He loves talking about his Roys heritage, of how proud he feels of playing in the colours and jersey (at least when the Heritage Round was around) that his old man (his term) wore.  That passion explains why every ex-Fitzroy supporter of the Lions feels a deep connection with, even love for, Brownie.  There have been, and are, several on-field links of one sort or another between Fitzroy and Brisbane (Luke Power, Travis Johnstone and Troy Selwood from the 2010 list alone) but he’s become the big one, our living, breathing Roys relic and icon.  Hallelujah, praise the Roy!

To me there’s always been an air of yesterday hangingabout Brownie. The best of yesterday. There’s a sense that Brownie comes from where we come from. Forged in a warm past. It’s partly about his haircut – other than the occasional summer Number One, the style hasn’t altered since he debuted in 2000.  That same, short-back-and-sides, don’-worry-’bout-the-gel-mate, cut.  It says something, of a bloke who knows what he likes, and he likes it straightforward, uncluttered, who couldn’t care less about what’s groovy or fashionable.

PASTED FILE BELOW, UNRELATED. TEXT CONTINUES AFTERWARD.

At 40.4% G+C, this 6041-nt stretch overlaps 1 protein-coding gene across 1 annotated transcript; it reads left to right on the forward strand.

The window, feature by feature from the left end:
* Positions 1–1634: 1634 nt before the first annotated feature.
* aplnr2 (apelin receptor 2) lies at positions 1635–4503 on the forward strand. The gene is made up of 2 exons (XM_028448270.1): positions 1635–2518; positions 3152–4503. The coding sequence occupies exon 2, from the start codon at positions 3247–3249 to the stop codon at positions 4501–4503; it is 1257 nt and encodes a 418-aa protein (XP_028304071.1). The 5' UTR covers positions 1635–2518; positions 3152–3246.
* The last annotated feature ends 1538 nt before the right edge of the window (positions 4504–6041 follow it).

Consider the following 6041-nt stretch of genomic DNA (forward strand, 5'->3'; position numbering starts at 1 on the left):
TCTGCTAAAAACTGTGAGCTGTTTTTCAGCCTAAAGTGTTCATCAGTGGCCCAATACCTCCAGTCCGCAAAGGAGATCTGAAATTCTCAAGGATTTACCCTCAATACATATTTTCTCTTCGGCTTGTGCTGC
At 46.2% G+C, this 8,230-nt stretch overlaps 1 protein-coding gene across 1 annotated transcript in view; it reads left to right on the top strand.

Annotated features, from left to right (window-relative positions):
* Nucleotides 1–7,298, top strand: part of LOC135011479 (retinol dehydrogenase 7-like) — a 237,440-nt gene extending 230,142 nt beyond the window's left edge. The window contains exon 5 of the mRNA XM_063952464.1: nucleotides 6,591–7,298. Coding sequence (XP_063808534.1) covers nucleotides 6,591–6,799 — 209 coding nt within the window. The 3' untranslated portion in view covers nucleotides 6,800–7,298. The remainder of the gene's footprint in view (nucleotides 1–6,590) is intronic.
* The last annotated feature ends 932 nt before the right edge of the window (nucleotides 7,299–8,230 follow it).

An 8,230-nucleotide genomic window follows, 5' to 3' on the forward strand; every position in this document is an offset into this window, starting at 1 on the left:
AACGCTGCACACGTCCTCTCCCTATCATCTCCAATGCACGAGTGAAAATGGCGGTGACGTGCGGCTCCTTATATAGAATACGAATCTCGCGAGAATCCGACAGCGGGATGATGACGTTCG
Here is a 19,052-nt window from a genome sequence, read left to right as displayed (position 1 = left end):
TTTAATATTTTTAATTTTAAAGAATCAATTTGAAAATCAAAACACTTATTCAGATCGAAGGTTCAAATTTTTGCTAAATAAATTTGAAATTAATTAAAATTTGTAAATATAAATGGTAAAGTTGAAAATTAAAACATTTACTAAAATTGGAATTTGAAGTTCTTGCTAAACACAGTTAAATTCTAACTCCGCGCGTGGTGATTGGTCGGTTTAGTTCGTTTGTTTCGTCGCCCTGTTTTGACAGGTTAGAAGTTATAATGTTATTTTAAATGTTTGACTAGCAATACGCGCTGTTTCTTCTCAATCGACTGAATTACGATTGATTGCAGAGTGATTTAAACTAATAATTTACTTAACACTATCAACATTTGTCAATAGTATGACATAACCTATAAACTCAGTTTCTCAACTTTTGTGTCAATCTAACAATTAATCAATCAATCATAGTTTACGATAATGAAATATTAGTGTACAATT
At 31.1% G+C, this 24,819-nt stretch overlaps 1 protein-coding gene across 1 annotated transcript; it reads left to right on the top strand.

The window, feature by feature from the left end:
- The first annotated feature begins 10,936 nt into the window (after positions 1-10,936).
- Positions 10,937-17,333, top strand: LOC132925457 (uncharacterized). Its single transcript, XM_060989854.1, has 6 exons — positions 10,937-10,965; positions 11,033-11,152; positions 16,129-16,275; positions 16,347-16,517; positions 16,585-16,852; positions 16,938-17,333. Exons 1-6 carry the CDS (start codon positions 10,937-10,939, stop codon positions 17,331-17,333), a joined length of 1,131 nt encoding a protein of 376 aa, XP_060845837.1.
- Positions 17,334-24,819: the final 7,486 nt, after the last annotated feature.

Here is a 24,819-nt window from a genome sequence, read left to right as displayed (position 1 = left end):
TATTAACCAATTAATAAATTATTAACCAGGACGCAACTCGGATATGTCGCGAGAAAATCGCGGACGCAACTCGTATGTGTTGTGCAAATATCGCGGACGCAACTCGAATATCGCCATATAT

There’s another element to that old-fashioned look.  Not having experienced fifties and sixties footy, I can only draw on images, written, moving or otherwise, for my impressions of the football and footballers of that era.  Brownie not only looks but seems like a footballer from back then, exuding certainty, presence and sheer physicality.  There’s little – on the surface at least – to suggest embodiment of the modern day athlete-footballer.  I’m convinced he would have had a ball playing back then, revelling in the aggressive – not to be mistaken for thuggish – play of the time and loving the freedom that would have come with just the one umpire and a lack of camera angles or administrators paranoid about the slightest whiff of (supposed) violence out on the ground.